….a gambit is an opening move, one that takes risks and accepts initial setbacks to establish a long-term winning strategy. – Shaun Randol
The game show we attempt to contravene is one that thrives on the immediacy of acclaim, one that judges a writer’s impact by the fervor on social media – Emmanuel Iduma
Gambit is a collection of thought-searching interviews and interesting short stories. These interviews are series of interesting conversations between Emmanuel Iduma and emerging African writers. These writers are home-grown. The book is made up of interviews done with nine writers. Of great excitement is that short stories accompany these interviews. These are original stories never published anywhere before. The combination of these writers’ interviews and their stories makes Gambit a science of some sort. Call it the science book of emerging African writers. Thoughts run unfettered in this book. This is beautiful. If science is the digging up of facts and the application of same, then this book is science. Every interview deepens the understanding of the writer, their writing and locale. Literature has never been more interesting. This book is the sum-up of a writer’s thoughts on everything: their struggle and fight for visibility. This book is a gift. You should have it.
What this eclectic book seeks to achieve is one: to deconstruct the centrality of Western validation to the success of an African writer. In doing that, Gambit packs curiosities and answers in one. No questions are left unanswered. It raises questions and answers them. These interviews spur timeless discourses. Done in 2012, 4 years after, issues raised in these interviews still remain significant. The question of visibility for emerging African writers is a serious thing. This book is multi-dimensional. This is one way you can describe a book that throws up cataclysmic questions and answers them. Gambit wants to draw ‘emerging writers’ into lime light. This book confidently attempt to reduce the significance of Western empires. This book seeks liberty for all (how many?). It wants to decentralise into democracy. This book wants to do so many things. But did it achieve all?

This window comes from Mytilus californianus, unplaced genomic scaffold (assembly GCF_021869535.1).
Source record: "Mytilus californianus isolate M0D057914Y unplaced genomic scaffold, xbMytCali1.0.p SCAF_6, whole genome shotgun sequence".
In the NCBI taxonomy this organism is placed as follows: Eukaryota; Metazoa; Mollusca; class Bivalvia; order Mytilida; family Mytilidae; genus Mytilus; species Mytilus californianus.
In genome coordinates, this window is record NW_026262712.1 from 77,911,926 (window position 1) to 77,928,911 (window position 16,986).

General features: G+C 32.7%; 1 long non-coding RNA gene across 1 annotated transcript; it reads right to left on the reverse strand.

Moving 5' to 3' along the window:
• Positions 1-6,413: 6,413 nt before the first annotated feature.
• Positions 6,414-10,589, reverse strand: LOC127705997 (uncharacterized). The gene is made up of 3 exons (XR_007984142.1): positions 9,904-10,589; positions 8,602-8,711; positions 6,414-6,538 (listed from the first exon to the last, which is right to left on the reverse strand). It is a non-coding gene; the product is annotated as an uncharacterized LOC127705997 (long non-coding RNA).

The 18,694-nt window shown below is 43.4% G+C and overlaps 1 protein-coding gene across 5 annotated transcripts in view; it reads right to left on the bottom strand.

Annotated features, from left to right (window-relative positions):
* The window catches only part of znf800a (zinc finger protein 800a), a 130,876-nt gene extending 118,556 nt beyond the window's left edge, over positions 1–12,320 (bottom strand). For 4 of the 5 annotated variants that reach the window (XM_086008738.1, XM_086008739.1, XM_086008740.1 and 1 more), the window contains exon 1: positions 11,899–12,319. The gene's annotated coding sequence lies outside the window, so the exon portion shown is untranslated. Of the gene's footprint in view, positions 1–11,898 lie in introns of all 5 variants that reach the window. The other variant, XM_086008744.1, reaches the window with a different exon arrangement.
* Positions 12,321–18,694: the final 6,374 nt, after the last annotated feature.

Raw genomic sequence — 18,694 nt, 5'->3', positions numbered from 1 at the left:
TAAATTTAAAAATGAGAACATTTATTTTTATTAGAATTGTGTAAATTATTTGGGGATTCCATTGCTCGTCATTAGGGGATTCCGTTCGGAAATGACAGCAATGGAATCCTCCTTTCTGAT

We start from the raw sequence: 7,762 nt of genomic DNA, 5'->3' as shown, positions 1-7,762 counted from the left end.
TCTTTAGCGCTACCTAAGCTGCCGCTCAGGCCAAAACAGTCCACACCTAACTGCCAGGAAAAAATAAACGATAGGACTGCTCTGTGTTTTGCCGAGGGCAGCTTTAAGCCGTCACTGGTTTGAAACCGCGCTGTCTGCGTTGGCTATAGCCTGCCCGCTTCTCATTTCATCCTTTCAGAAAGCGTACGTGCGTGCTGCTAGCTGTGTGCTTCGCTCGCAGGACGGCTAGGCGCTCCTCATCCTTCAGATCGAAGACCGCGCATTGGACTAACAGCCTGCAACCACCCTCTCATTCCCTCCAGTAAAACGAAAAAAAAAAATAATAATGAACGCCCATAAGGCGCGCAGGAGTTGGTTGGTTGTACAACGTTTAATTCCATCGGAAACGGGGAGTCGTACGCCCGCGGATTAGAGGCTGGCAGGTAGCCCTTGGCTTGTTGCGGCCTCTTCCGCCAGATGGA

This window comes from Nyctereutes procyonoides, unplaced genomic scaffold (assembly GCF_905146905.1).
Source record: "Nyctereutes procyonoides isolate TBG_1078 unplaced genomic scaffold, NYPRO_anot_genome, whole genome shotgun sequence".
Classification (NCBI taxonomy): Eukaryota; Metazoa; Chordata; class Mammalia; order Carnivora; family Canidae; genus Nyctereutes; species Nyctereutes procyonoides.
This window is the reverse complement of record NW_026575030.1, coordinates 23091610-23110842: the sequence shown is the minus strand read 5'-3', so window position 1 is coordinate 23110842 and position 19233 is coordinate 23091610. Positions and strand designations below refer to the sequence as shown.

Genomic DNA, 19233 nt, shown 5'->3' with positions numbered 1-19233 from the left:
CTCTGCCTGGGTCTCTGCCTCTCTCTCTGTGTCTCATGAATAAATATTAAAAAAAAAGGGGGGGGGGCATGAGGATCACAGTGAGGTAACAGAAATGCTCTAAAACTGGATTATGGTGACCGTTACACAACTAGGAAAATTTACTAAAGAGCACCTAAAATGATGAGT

Caught in the irony of its cause and struggle, the platform that gave support to this project is based in the US. Postcolonial attempts as this have always been mired in the quagmire of subtly promoting the centre they fight against. Organised attempts as this at breaking hegemonies first acknowledge the power of such hegemonies and in a way reaffirms it. It’s such a cyclical confusion. In weakening the centre that Gambit seeks to deconstruct, Gambit, by the siting of Mantle (its publisher), partially shoots itself. This is not a peculiar setback to this project. It however only makes Gambit postcolonial. The postcolonial has never successfully come into its own without leaning on the colonial, on the same Western organised structures it wants to take down. Ask Kwame Anthony Appiah, ask Edward W. Said, ask Homi K. Bhabha, ask Gayatri Chakravorty Spivak, ask Abdul R.JanMohamed. In fact, ask all of them. These scholars all leaned on the organised structures they attack. They were once beneficiaries of such structures.
Gambit is an assertive project. This makes it so admirable. Anyone interested in African literature should get this book. Students of literature should read this book. This book should be in our colleges’ curriculums. Unfortunately it won’t. Gambit offers a trajectory of the writers featured in the book. So many things have changed for these writers since 2012. Some have been shortlisted for great ‘Western’ prizes or touring ‘Western’ cities (for validation?) (f)or global visibility. These writers are now taking their fate into their hands. Structures here will never help them, except in few organised African countries like South Africa. There have been growing discontents among emerging African writers, especially those who are at the margin, those without access to the literary organised institutions of the West. Gambit then wants to bridge the gap between the relative unknown and the renown. The strongly willed consciousness and assertiveness Gambit uses to do this are what Ashcroft et al identify about post-colonial literature as this:
“Post-colonial literatures developed through several stages which can be seen to correspond to stages both of national or regional consciousness and of the project of asserting difference from the imperial centre.”
This book therefore seems to plead the case of writers without the agency of voice (validation?). Or showcase their grief as the marginalised. One can now say they can now finally speak (see Gayatri Chakravorty Spivak’s Can the Subaltern Speak?). Of the many interviews in this book, I found Rosa Tshuma’s interview frank and thoroughly honest about the significance of the West to African writing. Read her speak so passionately here: